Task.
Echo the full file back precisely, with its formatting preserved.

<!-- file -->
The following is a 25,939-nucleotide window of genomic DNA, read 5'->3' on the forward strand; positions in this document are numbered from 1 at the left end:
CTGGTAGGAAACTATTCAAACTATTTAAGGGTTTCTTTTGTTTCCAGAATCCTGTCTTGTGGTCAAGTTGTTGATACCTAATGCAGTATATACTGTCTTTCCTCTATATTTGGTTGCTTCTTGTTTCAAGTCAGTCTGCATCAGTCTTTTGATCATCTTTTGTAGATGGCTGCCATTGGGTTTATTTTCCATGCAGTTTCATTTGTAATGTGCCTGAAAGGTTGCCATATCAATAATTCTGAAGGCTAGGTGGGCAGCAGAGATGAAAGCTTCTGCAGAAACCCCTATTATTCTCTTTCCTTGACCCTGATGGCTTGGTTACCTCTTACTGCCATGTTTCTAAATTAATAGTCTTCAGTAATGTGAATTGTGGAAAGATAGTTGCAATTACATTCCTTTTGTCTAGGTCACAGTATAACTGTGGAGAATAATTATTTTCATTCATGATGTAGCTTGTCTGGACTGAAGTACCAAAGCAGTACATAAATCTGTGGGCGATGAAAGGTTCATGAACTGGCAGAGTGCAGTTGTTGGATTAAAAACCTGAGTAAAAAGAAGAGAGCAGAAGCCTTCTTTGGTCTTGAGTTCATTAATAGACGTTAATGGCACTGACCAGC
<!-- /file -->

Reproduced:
The following is a 25,939-nucleotide window of genomic DNA, read 5'->3' on the forward strand; positions in this document are numbered from 1 at the left end:
CTGGTAGGAAACTATTCAAACTATTTAAGGGTTTCTTTTGTTTCCAGAATCCTGTCTTGTGGTCAAGTTGTTGATACCTAATGCAGTATATACTGTCTTTCCTCTATATTTGGTTGCTTCTTGTTTCAAGTCAGTCTGCATCAGTCTTTTGATCATCTTTTGTAGATGGCTGCCATTGGGTTTATTTTCCATGCAGTTTCATTTGTAATGTGCCTGAAAGGTTGCCATATCAATAATTCTGAAGGCTAGGTGGGCAGCAGAGATGAAAGCTTCTGCAGAAACCCCTATTATTCTCTTTCCTTGACCCTGATGGCTTGGTTACCTCTTACTGCCATGTTTCTAAATTAATAGTCTTCAGTAATGTGAATTGTGGAAAGATAGTTGCAATTACATTCCTTTTGTCTAGGTCACAGTATAACTGTGGAGAATAATTATTTTCATTCATGATGTAGCTTGTCTGGACTGAAGTACCAAAGCAGTACATAAATCTGTGGGCGATGAAAGGTTCATGAACTGGCAGAGTGCAGTTGTTGGATTAAAAACCTGAGTAAAAAGAAGAGAGCAGAAGCCTTCTTTGGTCTTGAGTTCATTAATAGACGTTAATGGCACTGACCAGC